According to its original meaning, over 99.9 % of humans are self-aware, which of course is not enough to be considered special. But now it has been chosen as the word to express the next, new, promising quality that distinguishes leaders from others. According to Daniel Goleman’s description of emotional intelligence, the meaning of self-awareness has expanded in multiple directions. It includes recognizing and regulating your own emotion, understanding your motivations, and being aware of the impact that you have on others. In addition it has a cognitive side, knowing your strengths and limits.
Let’s start with the idea of recognizing and regulating your emotions. In other words, you realize that you are becoming increasingly irritated another employee who chatters constantly with minimal output. But you decide to be self-aware and not speak your mind because that employee will become astonished that you would hurt them by uttering words, such critical words. Even young children learn to mask disappointment, anger, and fear, so it would seem this skill is widespread. However, unless you have figured out how to change the way you feel when things irritate you, concealing your emotions comes at the cost of consuming energy.
People often see that the polite route is not the best way to get other people moving. An angry tone is a good motivator so people use it; they use it too much. The cost is that those around you become disengaged and demotivated. They get skilled at avoiding you. After the initial rush to get complete a task is over; they tend to find a corner to hide in, or get very good at looking busy.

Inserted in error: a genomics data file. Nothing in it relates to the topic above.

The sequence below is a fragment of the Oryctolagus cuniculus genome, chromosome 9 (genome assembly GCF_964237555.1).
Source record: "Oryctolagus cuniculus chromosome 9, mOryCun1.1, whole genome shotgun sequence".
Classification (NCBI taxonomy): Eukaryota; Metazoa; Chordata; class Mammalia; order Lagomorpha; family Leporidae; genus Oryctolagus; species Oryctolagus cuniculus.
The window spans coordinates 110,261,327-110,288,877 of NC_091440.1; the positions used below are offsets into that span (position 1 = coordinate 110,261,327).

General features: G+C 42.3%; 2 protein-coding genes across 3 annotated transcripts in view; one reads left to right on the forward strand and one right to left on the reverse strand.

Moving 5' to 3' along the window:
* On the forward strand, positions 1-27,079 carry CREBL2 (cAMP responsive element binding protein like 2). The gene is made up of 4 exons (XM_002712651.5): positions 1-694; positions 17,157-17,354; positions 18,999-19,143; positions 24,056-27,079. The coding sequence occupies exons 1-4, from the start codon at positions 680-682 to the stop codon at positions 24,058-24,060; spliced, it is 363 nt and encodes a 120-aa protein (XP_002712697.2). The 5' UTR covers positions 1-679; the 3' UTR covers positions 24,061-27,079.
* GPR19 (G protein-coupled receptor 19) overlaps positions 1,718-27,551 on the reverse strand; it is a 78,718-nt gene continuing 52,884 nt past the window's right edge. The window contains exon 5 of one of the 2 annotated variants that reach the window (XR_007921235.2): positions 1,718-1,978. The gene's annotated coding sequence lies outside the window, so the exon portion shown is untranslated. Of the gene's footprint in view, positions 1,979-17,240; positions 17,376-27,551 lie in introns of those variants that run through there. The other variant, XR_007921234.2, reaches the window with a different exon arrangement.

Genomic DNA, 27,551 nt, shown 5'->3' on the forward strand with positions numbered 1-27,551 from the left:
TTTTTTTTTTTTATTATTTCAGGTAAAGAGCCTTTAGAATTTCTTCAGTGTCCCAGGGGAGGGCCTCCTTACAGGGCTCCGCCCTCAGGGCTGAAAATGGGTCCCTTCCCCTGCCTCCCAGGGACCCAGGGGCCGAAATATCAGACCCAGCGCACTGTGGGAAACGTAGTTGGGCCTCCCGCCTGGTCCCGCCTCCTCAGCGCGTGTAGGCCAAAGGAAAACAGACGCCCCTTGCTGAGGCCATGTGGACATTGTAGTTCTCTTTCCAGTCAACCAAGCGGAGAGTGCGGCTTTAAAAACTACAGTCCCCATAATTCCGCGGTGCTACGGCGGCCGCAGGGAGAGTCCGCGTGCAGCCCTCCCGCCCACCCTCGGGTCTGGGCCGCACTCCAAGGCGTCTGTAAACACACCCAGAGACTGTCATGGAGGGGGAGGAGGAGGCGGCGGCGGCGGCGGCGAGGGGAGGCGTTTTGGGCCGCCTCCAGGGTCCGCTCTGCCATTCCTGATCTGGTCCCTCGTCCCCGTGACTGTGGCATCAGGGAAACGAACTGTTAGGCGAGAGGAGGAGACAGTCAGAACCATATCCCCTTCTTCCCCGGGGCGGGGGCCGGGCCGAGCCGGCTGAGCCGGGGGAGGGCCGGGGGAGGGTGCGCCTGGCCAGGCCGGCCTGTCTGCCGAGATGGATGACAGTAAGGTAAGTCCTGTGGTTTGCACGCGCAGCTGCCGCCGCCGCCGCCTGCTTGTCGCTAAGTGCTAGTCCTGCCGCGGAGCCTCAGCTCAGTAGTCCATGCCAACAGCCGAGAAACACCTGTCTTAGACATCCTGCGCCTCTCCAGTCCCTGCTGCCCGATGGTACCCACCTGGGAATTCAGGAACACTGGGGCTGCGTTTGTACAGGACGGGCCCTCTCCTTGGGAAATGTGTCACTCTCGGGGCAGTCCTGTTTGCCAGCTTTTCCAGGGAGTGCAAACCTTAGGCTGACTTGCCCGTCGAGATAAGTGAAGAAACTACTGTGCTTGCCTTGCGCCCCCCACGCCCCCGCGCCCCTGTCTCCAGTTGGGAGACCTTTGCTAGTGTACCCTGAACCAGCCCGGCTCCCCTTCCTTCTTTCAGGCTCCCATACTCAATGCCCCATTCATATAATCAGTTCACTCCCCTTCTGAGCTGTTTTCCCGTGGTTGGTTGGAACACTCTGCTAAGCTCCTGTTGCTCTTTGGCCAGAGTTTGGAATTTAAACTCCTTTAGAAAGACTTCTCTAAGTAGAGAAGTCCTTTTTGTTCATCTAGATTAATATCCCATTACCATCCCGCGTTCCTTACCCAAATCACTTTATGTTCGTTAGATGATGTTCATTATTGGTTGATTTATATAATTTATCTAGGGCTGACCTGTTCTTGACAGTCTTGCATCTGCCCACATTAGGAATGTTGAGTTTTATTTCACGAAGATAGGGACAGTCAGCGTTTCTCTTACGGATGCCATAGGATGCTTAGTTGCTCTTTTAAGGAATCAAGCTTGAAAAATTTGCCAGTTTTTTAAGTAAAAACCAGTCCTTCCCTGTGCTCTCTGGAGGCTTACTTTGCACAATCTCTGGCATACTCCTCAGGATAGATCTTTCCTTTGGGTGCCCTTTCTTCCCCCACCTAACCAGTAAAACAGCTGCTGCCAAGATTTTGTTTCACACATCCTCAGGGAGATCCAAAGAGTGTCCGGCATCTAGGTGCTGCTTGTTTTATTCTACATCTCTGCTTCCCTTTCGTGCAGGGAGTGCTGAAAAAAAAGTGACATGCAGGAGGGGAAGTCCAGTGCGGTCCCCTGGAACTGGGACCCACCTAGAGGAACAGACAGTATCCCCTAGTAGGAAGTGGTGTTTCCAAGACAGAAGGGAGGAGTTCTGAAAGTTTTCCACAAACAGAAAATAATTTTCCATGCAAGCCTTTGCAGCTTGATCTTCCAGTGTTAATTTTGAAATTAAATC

The delicate balance between expressing feelings that are “negative” so people know they have fallen short of expectations or overstepped their boundaries, and saying words that are openly critical may be an nearly impossible balance. You may learn to regulate the expression of emotions, but you cannot regulate how sensitive or oblivious people are to what you express. People who are sensitive may take offense to a statement that is not even noticed by others. However, you should be aware that a heightened sense of response may be their way of manipulating others. People that are oblivious to your feelings may seem to lack empathy, but they are also harder to manipulate emotionally, which is not a bad thing.
This all leads to the conclusion you can be too self-aware, paying constant attention to how other respond to you and burning out through attempts to regulate how you appear, based on their responses. This cost of self-awareness may be one of the reasons why Daniel Goleman finds most leaders are low in self awareness.